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What Can a School Bus Accident Attorney Do for You?

If you are the parent or guardian of a minor involved in a school bus accident, it would be a bad idea to manage your claim without an attorney.  Injury cases that involve school buses can be incredibly complex and it is difficult to prove negligence and liability.  The responsible parties will most certainly have legal representation-you should too.   A personal injury attorney with experience in school bus accidents can help the victims receive fair financial compensation for medical expenses, lost wages, lost earning potential, pain and suffering, and other damages.

The Law Offices of L. Clayton Burgess have experience handling school bus accident cases in the Baton Rouge area.  Call 225-922-4416 to schedule a free consultation.

School Transportation-Related Crashes

children injured in school bus accident

A school bus collision is an accident which involves, a school bus or school-owned vehicle, or a non- bus operating as a school bus, transporting kids for school-related activities.

On average, 20 school-age children die each year in school bus–related crashes or incidents. Of these 20, five of the children are injured inside the bus, five are struck by other vehicles, and 10 are struck by the school bus itself. The National Highway Traffic Safety Administration reports, over 450,000 public school buses transport 23.5 million school-aged children to and from school and school-related activities or field trips.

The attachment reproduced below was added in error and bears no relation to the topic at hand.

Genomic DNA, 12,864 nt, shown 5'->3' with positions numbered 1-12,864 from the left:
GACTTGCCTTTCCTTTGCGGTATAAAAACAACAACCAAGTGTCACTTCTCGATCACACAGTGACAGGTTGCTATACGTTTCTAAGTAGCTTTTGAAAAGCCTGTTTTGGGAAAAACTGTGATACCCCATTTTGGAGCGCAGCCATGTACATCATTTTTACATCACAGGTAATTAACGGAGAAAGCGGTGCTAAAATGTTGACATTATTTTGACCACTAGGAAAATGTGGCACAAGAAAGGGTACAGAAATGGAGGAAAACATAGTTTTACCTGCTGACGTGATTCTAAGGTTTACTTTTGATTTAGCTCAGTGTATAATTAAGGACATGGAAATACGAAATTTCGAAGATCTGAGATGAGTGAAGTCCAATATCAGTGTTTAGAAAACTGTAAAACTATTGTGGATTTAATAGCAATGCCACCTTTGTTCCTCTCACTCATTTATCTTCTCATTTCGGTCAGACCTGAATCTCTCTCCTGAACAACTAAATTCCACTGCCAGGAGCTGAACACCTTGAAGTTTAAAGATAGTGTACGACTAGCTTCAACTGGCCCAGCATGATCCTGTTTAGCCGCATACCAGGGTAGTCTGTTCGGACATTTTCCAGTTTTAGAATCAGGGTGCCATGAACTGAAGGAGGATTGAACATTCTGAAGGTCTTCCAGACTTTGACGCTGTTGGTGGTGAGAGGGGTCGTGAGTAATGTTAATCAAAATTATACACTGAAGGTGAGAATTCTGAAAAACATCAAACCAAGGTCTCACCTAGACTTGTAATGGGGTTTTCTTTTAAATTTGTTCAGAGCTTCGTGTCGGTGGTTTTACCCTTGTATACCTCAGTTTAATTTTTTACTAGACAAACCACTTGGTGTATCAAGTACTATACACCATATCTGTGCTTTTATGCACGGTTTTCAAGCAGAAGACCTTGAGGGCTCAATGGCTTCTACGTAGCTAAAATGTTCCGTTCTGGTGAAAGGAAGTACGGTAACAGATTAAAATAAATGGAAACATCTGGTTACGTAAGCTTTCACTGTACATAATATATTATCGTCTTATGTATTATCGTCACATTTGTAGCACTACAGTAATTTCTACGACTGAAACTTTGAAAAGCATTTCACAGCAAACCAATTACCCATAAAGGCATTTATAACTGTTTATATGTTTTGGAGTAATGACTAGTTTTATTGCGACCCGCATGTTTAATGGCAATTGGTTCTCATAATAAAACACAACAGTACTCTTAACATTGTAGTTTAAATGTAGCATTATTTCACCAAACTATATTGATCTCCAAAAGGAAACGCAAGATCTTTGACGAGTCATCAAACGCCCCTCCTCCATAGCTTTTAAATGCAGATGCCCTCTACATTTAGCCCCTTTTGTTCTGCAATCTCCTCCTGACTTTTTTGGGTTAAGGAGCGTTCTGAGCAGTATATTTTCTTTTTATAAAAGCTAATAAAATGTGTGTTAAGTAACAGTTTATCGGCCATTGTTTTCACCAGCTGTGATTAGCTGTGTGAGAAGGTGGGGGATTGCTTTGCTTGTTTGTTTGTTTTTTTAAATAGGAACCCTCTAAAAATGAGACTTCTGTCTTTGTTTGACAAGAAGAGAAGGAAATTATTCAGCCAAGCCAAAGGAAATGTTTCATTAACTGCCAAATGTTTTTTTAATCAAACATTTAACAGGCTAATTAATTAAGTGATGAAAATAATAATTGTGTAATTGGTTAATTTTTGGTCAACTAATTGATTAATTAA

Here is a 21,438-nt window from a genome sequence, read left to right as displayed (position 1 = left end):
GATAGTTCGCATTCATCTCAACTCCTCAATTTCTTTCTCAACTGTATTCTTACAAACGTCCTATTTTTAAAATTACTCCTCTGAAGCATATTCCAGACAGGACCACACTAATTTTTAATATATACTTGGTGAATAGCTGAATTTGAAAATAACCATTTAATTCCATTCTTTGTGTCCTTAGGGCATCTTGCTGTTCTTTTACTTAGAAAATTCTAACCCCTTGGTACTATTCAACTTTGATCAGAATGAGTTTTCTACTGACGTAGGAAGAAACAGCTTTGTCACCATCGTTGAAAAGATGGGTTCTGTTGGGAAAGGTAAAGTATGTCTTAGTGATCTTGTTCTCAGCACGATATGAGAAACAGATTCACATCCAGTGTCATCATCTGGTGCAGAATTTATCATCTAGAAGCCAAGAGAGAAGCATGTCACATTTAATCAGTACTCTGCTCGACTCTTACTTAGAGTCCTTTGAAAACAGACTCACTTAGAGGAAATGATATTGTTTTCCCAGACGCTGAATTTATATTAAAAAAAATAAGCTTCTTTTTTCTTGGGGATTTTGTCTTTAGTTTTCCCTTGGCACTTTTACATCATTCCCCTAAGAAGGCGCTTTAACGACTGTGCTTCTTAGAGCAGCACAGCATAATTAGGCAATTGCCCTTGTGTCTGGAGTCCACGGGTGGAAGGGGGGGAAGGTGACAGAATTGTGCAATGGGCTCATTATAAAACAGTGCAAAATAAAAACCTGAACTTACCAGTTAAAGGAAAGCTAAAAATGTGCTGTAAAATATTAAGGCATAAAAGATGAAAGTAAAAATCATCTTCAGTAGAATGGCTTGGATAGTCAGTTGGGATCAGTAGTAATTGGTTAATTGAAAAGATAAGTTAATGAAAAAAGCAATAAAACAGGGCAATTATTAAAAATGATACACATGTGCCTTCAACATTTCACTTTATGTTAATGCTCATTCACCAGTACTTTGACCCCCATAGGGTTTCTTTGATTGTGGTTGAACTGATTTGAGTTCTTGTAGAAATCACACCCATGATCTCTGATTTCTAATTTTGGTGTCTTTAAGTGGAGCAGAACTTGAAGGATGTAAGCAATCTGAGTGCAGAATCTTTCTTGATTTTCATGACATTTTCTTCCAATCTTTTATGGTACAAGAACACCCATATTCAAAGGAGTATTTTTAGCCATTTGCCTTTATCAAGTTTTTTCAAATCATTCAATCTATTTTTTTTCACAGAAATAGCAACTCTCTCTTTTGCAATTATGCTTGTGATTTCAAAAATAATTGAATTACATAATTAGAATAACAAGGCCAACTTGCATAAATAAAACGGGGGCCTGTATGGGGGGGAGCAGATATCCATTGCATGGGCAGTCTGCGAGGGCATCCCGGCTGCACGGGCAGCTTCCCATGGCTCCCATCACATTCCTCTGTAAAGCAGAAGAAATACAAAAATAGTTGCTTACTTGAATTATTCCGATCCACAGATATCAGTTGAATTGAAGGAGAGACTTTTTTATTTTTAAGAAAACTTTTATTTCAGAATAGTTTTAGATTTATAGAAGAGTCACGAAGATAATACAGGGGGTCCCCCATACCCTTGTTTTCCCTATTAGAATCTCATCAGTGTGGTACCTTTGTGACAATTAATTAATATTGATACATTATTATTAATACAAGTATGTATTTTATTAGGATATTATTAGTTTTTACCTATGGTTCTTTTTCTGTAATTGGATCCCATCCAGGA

Possible Causes of School Bus Accidents

  • Driver inattention
  • Improperly trained driver
  • Bus malfunction
  • Poor maintenance and upkeep of the school bus

Fatal School Bus Accident Statistics

serious school bus crashes

  •  20 to 25 school-age children die in school transportation-related traffic crashes each year.
  • 10 school-age pedestrians are killed by school transportation vehicles (school buses and non-school bus vehicles used as school buses) each year, and 4 are killed by other vehicles involved in school bus-related crashes.
  • 16 children are fatally injured as pedestrians in the loading & unloading zone around school buses annually.
  • More school-age pedestrians have been killed between the hours of 3 p.m. and 4 p.m. than any other time of day.
  • 73% of the school-age pedestrians fatally injured in crashes were struck by a school bus or a vehicle functioning as a school bus, while 27 percent were struck by a vehicle of another body type.

School Bus Injury Statistics

  • Between 1900 and 2000 there were more than 175 train vs. school bus collisions known to have occurred.
  • According to the National Safety Council, the national school bus accident rate is 0.01 per 100 million miles traveled, compared to 0.04 for trains, 0.06 for commercial aviation and 0.96 for other passenger vehicles.
  • NHTSA calculated that 4% of the school bus-related injuries to are severe (i.e. broken bones or worse) based on the medical community’s widely accepted AIS or Abbreviated Injury Scale.
  • Greater than half of school bus crashes (56%) involve at least one other motor vehicle.
  • In the majority of school transportation crashes the front of the bus is the main point of impact.
  • The average school bus transports 54 student passengers.

School Bus Accident Investigation

school bus roll over accident